Wall Street Journal Examines Unsafe Injection Practices That Could Spread HIV, Other Diseases
The Wall Street Journal on Wednesday examined unsafe injection methods sometimes practiced in clinics and hospitals that can spread HIV, hepatitis and other bloodborne diseases. According to the Journal, most health care providers are aware of the risks associated with reusing needles; however, some medical workers do not follow other injection guidelines, such as discarding syringes after each use. If a health worker reuses either a syringe or a needle after administering an injection to someone who has HIV, hepatitis or another disease, they risk transmitting that disease to another patient. In addition, using an unclean needle or syringe to draw out medication from a multiple-dose vial can contaminate the vial itself and put future patients at risk.
According to the Journal, most unsafe injection practices occur at non-hospital facilities, such as specialized centers and clinics, which are not as tightly regulated as hospitals. Evelyn McKnight -- who contracted hepatitis C from a reused syringe and later founded the not-for-profit group Hepatitis Outbreaks National Organization for Reform -- said that health care workers do not "have malicious intent or a desire to shortchange the patient, but they just aren't thinking all the steps through and understanding how they are putting the patient at risk."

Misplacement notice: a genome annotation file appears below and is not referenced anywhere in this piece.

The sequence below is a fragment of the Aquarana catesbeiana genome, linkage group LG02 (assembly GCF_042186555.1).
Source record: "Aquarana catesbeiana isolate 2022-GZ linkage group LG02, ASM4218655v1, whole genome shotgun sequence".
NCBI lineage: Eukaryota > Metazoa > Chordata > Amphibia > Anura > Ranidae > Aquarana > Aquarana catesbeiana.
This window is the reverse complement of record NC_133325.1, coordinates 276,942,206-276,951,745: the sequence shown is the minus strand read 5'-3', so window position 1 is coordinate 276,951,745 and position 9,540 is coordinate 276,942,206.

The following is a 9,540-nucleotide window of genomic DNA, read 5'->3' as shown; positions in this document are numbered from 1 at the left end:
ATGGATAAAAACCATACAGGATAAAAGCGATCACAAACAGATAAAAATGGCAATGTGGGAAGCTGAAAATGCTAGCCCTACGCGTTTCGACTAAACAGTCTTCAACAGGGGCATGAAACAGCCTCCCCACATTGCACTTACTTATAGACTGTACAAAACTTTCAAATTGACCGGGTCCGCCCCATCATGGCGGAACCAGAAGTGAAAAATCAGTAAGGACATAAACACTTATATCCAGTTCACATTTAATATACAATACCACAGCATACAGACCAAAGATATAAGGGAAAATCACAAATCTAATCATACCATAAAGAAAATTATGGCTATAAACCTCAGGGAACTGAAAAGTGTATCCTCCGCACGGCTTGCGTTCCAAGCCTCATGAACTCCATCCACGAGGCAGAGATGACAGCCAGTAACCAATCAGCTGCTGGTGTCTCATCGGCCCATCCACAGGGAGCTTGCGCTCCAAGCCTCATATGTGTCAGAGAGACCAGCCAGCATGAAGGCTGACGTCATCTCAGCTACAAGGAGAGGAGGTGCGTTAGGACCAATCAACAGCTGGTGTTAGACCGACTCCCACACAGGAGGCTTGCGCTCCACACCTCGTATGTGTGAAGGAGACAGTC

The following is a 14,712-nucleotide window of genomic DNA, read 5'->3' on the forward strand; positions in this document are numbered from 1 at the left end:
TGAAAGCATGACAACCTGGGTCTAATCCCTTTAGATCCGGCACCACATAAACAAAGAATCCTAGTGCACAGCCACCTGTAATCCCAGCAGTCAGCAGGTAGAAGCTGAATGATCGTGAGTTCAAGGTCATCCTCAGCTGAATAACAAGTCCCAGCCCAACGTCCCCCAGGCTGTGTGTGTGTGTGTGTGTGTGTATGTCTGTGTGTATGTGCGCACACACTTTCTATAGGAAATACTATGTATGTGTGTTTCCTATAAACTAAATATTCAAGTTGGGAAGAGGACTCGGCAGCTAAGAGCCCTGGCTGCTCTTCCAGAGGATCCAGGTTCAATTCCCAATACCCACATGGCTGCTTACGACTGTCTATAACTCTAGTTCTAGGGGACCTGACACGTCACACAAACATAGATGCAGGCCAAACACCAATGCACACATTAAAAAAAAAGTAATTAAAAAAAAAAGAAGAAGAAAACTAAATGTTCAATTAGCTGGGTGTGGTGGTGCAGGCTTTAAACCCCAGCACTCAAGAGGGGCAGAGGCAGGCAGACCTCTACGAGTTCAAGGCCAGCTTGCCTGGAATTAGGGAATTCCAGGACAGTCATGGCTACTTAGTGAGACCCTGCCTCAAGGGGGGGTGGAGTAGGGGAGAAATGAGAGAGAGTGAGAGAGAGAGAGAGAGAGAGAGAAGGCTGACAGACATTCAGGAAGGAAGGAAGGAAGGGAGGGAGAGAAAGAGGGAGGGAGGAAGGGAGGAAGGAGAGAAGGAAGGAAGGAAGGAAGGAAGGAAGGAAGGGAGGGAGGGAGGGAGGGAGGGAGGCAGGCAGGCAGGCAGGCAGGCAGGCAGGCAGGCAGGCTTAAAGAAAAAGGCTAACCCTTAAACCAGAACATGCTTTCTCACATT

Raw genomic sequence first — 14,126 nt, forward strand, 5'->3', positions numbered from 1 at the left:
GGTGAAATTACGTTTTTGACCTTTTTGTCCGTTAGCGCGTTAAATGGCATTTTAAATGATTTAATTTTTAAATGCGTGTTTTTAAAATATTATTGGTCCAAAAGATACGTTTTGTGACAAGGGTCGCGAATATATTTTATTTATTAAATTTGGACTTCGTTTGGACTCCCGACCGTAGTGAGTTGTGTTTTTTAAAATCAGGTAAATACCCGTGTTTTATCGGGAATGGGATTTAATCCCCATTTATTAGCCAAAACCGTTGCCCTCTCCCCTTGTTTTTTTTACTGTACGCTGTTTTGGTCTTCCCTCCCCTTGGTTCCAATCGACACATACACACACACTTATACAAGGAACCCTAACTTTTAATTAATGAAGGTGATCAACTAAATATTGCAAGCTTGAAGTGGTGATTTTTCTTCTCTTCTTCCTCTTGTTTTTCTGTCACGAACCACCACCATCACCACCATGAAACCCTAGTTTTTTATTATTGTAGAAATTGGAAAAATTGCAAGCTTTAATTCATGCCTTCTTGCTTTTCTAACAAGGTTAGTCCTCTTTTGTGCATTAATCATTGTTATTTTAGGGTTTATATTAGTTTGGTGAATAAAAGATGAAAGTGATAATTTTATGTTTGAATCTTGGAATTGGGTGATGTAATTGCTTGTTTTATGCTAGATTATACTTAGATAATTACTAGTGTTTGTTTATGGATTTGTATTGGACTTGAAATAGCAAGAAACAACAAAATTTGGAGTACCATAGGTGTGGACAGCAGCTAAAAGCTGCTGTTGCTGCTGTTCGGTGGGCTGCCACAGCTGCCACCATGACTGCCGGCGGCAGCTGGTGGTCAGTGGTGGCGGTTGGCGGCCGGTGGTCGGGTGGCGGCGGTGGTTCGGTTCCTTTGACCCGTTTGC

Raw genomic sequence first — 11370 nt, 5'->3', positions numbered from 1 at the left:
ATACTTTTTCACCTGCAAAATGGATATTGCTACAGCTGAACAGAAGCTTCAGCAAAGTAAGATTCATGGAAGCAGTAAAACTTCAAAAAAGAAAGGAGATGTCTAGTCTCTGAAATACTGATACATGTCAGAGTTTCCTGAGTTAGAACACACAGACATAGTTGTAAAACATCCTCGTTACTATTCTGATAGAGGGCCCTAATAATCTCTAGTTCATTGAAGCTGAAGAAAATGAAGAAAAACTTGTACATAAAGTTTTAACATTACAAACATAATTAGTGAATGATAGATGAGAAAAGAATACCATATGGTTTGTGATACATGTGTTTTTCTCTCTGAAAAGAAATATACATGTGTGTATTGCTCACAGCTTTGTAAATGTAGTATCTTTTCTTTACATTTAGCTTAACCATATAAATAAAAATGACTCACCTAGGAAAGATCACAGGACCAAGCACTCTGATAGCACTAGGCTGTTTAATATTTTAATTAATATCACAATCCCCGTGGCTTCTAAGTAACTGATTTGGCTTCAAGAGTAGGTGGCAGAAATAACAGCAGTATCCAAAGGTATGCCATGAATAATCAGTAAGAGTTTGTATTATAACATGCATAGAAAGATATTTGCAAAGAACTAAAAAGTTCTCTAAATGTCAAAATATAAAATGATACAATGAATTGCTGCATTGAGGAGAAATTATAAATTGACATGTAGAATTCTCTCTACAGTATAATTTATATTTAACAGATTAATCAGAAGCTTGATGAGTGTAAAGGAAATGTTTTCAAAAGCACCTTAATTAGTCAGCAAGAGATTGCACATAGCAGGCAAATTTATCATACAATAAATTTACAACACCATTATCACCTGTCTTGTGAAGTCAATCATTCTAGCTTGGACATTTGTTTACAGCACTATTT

After a 2002 survey found that one in every 100 health care workers who administer injections reuse the same syringe or needle on multiple patients, the American Association of Nurse Anesthetists sent thousands of letters to its members warning about the risks involved with such practices. The following year, a series of hepatitis cases occurred as a result of unsafe injection practices in dialysis centers, long-term care facilities and outpatient clinics, according to CDC. Joseph Perz, a CDC injection-safety expert, said that the agency initially viewed these outbreaks as "isolated and unusual incidents," but changed its view as such infections became more frequent in recent years. According to Perz, unsafe injection practices are "now squarely in the mainstream, and we have to make sure the basic safe practices are understood by everyone working in health care."
According to the Journal, CDC next week plans to launch an educational campaign with the slogan "One Needle, One Syringe, Only One Time," to encourage health care workers to follow safety guidelines and inform consumers about how they can protect themselves. The campaign organizers, which include AANA and the Safe Injection Practices Coalition, will test the campaign in Nevada before launching the program nationwide. Marcia Patrick, infection control director for MultiCare Health System and board member of the Association for Professionals in Infection Control, said patients seeking treatment at medical facilities always should ensure that "there are strict protocols for safe injections, and that the staff is following those protocols" (Landro, Wall Street Journal, 2/4).